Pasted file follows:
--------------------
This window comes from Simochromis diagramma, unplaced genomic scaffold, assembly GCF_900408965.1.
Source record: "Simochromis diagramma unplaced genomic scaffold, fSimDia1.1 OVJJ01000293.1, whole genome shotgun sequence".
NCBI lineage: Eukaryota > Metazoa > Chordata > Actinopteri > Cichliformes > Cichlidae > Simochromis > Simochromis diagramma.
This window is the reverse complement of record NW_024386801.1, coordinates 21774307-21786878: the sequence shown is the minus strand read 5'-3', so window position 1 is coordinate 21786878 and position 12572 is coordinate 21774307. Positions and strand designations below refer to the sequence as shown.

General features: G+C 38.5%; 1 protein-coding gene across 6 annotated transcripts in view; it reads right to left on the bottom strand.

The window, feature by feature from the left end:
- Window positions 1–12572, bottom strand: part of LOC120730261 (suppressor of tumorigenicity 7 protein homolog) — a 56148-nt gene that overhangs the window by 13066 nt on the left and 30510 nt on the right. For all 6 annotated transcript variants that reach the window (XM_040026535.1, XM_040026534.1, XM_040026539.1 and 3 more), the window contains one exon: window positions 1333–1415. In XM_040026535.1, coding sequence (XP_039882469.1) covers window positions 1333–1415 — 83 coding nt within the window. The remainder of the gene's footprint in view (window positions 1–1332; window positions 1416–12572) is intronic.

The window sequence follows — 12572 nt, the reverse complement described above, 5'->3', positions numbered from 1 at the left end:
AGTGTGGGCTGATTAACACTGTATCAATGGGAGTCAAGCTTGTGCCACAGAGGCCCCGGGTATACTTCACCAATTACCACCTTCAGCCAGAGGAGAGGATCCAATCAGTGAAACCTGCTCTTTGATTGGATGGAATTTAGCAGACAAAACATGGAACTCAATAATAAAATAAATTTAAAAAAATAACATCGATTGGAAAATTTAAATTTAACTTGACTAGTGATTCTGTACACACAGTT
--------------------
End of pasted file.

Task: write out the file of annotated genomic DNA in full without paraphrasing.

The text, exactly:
This window comes from Simochromis diagramma, unplaced genomic scaffold, assembly GCF_900408965.1.
Source record: "Simochromis diagramma unplaced genomic scaffold, fSimDia1.1 OVJJ01000293.1, whole genome shotgun sequence".
NCBI lineage: Eukaryota > Metazoa > Chordata > Actinopteri > Cichliformes > Cichlidae > Simochromis > Simochromis diagramma.
This window is the reverse complement of record NW_024386801.1, coordinates 21774307-21786878: the sequence shown is the minus strand read 5'-3', so window position 1 is coordinate 21786878 and position 12572 is coordinate 21774307. Positions and strand designations below refer to the sequence as shown.

General features: G+C 38.5%; 1 protein-coding gene across 6 annotated transcripts in view; it reads right to left on the bottom strand.

The window, feature by feature from the left end:
- Window positions 1–12572, bottom strand: part of LOC120730261 (suppressor of tumorigenicity 7 protein homolog) — a 56148-nt gene that overhangs the window by 13066 nt on the left and 30510 nt on the right. For all 6 annotated transcript variants that reach the window (XM_040026535.1, XM_040026534.1, XM_040026539.1 and 3 more), the window contains one exon: window positions 1333–1415. In XM_040026535.1, coding sequence (XP_039882469.1) covers window positions 1333–1415 — 83 coding nt within the window. The remainder of the gene's footprint in view (window positions 1–1332; window positions 1416–12572) is intronic.

The window sequence follows — 12572 nt, the reverse complement described above, 5'->3', positions numbered from 1 at the left end:
AGTGTGGGCTGATTAACACTGTATCAATGGGAGTCAAGCTTGTGCCACAGAGGCCCCGGGTATACTTCACCAATTACCACCTTCAGCCAGAGGAGAGGATCCAATCAGTGAAACCTGCTCTTTGATTGGATGGAATTTAGCAGACAAAACATGGAACTCAATAATAAAATAAATTTAAAAAAATAACATCGATTGGAAAATTTAAATTTAACTTGACTAGTGATTCTGTACACACAGTT